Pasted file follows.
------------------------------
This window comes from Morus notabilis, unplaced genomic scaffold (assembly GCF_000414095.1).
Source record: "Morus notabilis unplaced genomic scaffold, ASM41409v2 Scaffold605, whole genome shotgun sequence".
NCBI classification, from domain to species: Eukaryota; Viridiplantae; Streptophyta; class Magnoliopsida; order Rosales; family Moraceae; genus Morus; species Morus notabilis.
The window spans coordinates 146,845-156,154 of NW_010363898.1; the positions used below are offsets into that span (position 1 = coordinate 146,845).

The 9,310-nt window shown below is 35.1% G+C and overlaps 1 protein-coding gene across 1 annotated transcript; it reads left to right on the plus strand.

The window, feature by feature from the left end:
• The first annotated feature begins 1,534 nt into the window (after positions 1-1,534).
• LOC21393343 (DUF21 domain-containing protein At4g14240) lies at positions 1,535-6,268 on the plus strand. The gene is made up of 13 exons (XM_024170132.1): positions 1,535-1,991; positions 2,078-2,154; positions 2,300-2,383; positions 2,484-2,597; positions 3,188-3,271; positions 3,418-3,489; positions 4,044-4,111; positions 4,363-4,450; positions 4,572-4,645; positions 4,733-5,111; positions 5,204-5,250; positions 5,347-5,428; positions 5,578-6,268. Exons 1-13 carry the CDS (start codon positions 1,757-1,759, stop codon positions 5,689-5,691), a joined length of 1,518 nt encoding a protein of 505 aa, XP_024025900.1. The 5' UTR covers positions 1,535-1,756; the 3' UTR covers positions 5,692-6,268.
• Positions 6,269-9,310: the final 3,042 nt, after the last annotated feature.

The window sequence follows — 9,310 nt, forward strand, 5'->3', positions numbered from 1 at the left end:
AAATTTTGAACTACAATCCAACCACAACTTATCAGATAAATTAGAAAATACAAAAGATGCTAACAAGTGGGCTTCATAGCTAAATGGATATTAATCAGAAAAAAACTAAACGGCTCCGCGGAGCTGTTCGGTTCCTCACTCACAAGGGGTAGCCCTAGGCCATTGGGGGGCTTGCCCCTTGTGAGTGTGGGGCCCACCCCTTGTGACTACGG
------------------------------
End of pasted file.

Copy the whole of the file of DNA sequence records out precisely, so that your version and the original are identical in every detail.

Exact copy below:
This window comes from Morus notabilis, unplaced genomic scaffold (assembly GCF_000414095.1).
Source record: "Morus notabilis unplaced genomic scaffold, ASM41409v2 Scaffold605, whole genome shotgun sequence".
NCBI classification, from domain to species: Eukaryota; Viridiplantae; Streptophyta; class Magnoliopsida; order Rosales; family Moraceae; genus Morus; species Morus notabilis.
The window spans coordinates 146,845-156,154 of NW_010363898.1; the positions used below are offsets into that span (position 1 = coordinate 146,845).

The 9,310-nt window shown below is 35.1% G+C and overlaps 1 protein-coding gene across 1 annotated transcript; it reads left to right on the plus strand.

The window, feature by feature from the left end:
• The first annotated feature begins 1,534 nt into the window (after positions 1-1,534).
• LOC21393343 (DUF21 domain-containing protein At4g14240) lies at positions 1,535-6,268 on the plus strand. The gene is made up of 13 exons (XM_024170132.1): positions 1,535-1,991; positions 2,078-2,154; positions 2,300-2,383; positions 2,484-2,597; positions 3,188-3,271; positions 3,418-3,489; positions 4,044-4,111; positions 4,363-4,450; positions 4,572-4,645; positions 4,733-5,111; positions 5,204-5,250; positions 5,347-5,428; positions 5,578-6,268. Exons 1-13 carry the CDS (start codon positions 1,757-1,759, stop codon positions 5,689-5,691), a joined length of 1,518 nt encoding a protein of 505 aa, XP_024025900.1. The 5' UTR covers positions 1,535-1,756; the 3' UTR covers positions 5,692-6,268.
• Positions 6,269-9,310: the final 3,042 nt, after the last annotated feature.

The window sequence follows — 9,310 nt, forward strand, 5'->3', positions numbered from 1 at the left end:
AAATTTTGAACTACAATCCAACCACAACTTATCAGATAAATTAGAAAATACAAAAGATGCTAACAAGTGGGCTTCATAGCTAAATGGATATTAATCAGAAAAAAACTAAACGGCTCCGCGGAGCTGTTCGGTTCCTCACTCACAAGGGGTAGCCCTAGGCCATTGGGGGGCTTGCCCCTTGTGAGTGTGGGGCCCACCCCTTGTGACTACGG